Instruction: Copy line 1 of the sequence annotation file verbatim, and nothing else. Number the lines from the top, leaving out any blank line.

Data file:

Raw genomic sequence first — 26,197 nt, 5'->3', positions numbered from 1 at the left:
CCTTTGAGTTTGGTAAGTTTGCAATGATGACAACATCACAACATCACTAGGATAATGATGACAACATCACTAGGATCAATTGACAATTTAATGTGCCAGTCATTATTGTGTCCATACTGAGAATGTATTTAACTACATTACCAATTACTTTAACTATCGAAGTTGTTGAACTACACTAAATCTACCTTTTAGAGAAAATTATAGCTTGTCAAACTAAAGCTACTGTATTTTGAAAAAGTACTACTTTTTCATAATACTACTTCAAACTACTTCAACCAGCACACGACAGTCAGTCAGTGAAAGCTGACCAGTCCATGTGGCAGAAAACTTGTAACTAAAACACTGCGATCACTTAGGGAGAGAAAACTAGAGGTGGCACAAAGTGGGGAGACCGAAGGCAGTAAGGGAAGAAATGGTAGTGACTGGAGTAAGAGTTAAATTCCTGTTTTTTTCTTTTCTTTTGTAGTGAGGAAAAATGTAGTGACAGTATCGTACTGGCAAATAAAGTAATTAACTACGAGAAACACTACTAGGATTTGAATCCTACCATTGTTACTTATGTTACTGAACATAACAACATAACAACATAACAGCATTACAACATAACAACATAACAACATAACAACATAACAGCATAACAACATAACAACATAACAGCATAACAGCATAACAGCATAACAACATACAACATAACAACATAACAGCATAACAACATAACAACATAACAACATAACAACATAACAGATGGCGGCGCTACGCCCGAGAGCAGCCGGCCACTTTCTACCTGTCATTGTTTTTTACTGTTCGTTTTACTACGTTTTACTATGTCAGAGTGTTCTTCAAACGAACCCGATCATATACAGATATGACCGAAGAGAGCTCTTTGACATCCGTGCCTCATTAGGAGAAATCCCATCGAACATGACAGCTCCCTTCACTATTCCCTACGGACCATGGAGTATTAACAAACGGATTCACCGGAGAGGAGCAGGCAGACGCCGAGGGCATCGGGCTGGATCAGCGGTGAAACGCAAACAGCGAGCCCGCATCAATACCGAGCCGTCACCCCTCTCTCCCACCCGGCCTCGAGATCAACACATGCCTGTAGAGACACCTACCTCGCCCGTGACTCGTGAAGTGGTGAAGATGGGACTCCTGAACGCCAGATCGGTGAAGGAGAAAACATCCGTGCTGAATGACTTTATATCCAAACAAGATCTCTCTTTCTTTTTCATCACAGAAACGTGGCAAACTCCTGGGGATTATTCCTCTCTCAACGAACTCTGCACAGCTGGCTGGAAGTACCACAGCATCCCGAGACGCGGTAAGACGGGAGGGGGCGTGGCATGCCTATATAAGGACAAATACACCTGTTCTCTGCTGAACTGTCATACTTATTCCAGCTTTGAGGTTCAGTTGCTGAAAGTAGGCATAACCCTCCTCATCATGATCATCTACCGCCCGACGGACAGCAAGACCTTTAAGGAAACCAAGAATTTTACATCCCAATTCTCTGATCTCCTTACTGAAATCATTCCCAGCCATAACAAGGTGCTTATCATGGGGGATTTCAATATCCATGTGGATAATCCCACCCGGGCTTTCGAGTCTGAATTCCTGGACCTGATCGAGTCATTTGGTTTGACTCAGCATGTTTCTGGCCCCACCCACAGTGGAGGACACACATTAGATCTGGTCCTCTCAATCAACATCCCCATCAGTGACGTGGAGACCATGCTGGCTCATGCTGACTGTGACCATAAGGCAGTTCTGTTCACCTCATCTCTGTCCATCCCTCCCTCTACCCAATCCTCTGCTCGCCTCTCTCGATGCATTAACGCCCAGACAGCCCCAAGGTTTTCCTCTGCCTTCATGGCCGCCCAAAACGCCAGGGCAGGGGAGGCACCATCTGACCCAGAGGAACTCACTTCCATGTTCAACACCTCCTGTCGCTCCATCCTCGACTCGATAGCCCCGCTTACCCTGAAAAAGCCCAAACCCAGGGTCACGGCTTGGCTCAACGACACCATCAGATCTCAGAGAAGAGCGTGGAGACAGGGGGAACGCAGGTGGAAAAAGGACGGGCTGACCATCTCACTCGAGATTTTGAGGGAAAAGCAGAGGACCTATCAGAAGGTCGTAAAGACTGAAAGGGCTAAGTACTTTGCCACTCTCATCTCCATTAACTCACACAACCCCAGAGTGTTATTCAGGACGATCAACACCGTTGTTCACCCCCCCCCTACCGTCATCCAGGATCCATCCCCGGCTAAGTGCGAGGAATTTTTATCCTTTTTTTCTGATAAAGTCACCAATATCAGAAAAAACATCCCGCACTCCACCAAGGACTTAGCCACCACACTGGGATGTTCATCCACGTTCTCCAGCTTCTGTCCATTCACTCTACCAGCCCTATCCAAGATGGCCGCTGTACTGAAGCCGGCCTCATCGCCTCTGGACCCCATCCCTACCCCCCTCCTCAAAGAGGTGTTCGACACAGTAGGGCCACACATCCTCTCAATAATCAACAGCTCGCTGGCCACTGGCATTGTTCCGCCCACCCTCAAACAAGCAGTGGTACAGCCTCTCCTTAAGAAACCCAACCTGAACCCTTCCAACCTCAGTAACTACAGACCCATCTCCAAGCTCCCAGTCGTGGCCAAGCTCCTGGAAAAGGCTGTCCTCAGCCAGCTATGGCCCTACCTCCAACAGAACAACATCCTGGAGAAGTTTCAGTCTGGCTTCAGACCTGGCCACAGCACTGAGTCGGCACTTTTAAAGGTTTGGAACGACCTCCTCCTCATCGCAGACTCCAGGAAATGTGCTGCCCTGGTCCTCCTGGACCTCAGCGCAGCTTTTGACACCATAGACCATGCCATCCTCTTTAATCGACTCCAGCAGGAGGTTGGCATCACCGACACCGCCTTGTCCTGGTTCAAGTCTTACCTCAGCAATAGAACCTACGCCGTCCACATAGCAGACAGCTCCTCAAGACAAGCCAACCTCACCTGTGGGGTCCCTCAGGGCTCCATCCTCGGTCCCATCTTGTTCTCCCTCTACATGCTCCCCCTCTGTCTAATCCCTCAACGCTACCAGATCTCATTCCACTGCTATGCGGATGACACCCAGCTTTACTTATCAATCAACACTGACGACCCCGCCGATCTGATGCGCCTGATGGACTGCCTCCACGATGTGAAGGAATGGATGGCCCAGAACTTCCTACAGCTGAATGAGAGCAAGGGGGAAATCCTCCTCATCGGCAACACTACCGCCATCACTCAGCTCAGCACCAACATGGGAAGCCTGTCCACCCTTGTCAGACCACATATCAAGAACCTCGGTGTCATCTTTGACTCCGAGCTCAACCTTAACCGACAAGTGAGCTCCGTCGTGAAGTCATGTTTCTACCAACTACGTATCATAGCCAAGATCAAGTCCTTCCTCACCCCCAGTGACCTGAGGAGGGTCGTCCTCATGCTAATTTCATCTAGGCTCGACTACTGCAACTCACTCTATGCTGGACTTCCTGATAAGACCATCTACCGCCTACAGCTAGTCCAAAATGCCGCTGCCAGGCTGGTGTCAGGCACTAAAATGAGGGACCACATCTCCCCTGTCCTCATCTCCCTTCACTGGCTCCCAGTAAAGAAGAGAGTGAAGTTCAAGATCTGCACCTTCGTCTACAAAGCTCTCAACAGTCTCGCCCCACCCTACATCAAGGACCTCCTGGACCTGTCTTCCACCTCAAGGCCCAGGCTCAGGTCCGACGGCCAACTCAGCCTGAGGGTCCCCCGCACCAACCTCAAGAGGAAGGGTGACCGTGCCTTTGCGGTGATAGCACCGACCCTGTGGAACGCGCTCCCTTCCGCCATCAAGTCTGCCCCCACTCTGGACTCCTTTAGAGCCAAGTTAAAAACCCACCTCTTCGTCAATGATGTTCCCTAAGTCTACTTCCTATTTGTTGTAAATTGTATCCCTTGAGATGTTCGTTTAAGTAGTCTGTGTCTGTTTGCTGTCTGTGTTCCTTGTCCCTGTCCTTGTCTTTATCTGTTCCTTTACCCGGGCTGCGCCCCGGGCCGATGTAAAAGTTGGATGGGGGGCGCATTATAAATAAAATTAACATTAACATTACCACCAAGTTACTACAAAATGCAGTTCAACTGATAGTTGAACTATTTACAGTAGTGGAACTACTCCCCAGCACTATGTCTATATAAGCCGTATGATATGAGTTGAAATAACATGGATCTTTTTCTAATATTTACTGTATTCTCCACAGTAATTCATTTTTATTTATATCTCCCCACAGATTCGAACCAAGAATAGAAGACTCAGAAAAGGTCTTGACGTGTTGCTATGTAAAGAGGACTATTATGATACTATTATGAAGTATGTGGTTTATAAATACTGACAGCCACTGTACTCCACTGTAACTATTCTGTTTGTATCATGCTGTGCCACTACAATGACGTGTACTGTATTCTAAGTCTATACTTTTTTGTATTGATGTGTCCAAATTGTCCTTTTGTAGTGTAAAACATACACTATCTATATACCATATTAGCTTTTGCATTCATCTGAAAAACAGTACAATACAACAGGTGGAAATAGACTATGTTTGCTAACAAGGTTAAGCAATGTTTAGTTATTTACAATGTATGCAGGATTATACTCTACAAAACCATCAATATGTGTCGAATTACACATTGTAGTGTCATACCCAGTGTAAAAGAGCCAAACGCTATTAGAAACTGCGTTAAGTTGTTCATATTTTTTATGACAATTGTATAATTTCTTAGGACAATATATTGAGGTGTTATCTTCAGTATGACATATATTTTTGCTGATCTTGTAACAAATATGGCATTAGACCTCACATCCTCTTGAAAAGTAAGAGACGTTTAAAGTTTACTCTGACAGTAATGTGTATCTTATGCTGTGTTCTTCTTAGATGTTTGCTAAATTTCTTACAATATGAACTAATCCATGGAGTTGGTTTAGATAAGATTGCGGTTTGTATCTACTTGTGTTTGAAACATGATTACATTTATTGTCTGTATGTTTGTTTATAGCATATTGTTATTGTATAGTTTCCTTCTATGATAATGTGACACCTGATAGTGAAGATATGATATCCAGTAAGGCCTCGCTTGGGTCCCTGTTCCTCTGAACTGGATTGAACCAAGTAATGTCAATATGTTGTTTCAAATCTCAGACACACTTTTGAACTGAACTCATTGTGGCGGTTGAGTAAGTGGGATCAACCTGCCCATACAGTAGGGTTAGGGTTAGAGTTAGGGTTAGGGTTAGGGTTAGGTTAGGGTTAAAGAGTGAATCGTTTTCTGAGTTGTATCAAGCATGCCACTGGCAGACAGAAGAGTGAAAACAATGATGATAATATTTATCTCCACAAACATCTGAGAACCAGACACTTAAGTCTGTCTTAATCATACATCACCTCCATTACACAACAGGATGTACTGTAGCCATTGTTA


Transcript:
Raw genomic sequence first — 26,197 nt, 5'->3', positions numbered from 1 at the left: